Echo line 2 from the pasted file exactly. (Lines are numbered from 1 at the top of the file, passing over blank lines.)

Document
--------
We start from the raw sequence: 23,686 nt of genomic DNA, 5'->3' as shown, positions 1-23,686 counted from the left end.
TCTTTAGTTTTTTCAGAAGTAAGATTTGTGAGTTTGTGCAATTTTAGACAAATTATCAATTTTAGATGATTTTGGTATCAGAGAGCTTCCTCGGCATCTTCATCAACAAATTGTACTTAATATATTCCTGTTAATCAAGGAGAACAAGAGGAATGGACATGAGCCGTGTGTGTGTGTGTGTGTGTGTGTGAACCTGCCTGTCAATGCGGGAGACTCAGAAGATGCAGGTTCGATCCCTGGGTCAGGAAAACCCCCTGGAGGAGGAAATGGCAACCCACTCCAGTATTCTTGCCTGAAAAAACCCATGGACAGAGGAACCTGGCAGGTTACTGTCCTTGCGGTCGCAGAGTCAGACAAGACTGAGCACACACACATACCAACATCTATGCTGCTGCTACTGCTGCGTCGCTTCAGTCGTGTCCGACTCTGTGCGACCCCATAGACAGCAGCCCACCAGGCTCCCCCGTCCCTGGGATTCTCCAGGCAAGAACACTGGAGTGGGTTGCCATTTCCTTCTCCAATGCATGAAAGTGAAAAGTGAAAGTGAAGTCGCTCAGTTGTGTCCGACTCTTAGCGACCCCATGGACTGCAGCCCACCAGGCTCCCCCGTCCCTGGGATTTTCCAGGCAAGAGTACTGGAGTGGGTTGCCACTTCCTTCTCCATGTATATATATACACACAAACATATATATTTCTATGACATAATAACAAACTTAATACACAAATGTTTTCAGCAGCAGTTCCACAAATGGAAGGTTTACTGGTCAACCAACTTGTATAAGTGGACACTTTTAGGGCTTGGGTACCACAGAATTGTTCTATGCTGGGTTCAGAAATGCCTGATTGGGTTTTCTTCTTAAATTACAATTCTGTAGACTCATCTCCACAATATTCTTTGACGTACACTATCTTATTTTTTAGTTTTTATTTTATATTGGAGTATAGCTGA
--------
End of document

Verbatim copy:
TCTTTAGTTTTTTCAGAAGTAAGATTTGTGAGTTTGTGCAATTTTAGACAAATTATCAATTTTAGATGATTTTGGTATCAGAGAGCTTCCTCGGCATCTTCATCAACAAATTGTACTTAATATATTCCTGTTAATCAAGGAGAACAAGAGGAATGGACATGAGCCGTGTGTGTGTGTGTGTGTGTGTGTGAACCTGCCTGTCAATGCGGGAGACTCAGAAGATGCAGGTTCGATCCCTGGGTCAGGAAAACCCCCTGGAGGAGGAAATGGCAACCCACTCCAGTATTCTTGCCTGAAAAAACCCATGGACAGAGGAACCTGGCAGGTTACTGTCCTTGCGGTCGCAGAGTCAGACAAGACTGAGCACACACACATACCAACATCTATGCTGCTGCTACTGCTGCGTCGCTTCAGTCGTGTCCGACTCTGTGCGACCCCATAGACAGCAGCCCACCAGGCTCCCCCGTCCCTGGGATTCTCCAGGCAAGAACACTGGAGTGGGTTGCCATTTCCTTCTCCAATGCATGAAAGTGAAAAGTGAAAGTGAAGTCGCTCAGTTGTGTCCGACTCTTAGCGACCCCATGGACTGCAGCCCACCAGGCTCCCCCGTCCCTGGGATTTTCCAGGCAAGAGTACTGGAGTGGGTTGCCACTTCCTTCTCCATGTATATATATACACACAAACATATATATTTCTATGACATAATAACAAACTTAATACACAAATGTTTTCAGCAGCAGTTCCACAAATGGAAGGTTTACTGGTCAACCAACTTGTATAAGTGGACACTTTTAGGGCTTGGGTACCACAGAATTGTTCTATGCTGGGTTCAGAAATGCCTGATTGGGTTTTCTTCTTAAATTACAATTCTGTAGACTCATCTCCACAATATTCTTTGACGTACACTATCTTATTTTTTAGTTTTTATTTTATATTGGAGTATAGCTGA